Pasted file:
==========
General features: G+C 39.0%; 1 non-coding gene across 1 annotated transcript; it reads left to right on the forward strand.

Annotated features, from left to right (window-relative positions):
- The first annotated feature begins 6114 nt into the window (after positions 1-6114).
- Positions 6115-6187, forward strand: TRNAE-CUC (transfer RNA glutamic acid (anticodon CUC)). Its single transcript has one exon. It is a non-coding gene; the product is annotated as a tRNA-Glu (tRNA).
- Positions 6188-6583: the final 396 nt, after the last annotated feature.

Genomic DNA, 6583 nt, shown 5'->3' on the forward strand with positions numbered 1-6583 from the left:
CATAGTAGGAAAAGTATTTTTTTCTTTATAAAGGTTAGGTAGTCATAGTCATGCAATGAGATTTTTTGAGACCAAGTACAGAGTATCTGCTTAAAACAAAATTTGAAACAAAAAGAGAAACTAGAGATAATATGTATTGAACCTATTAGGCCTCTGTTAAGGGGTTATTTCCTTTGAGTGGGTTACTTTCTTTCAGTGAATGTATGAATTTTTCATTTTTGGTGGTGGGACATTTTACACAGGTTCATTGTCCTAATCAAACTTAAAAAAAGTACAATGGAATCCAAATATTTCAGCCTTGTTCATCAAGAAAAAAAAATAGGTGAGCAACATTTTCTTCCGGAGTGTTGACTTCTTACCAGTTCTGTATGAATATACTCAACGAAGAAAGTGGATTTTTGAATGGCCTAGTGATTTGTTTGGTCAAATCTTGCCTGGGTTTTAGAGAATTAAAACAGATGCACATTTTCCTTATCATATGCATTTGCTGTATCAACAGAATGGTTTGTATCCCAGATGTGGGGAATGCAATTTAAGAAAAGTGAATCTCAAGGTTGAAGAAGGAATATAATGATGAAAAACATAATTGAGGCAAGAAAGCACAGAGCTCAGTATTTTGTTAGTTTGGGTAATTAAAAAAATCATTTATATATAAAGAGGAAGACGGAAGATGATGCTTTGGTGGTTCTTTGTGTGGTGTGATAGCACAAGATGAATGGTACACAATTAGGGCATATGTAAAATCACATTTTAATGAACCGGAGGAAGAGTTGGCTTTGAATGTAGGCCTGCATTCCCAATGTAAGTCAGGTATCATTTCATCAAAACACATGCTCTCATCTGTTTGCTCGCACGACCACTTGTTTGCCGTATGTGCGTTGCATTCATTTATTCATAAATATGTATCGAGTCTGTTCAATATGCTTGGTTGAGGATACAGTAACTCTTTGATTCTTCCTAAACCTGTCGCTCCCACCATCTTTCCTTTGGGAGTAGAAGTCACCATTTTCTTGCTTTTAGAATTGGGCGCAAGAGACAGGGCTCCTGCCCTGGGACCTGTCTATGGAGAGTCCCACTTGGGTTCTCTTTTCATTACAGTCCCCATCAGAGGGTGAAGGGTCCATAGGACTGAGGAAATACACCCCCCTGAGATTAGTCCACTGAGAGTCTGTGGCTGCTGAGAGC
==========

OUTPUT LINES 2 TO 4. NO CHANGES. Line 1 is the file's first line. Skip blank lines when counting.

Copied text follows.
Annotated features, from left to right (window-relative positions):
- The first annotated feature begins 6114 nt into the window (after positions 1-6114).
- Positions 6115-6187, forward strand: TRNAE-CUC (transfer RNA glutamic acid (anticodon CUC)). Its single transcript has one exon. It is a non-coding gene; the product is annotated as a tRNA-Glu (tRNA).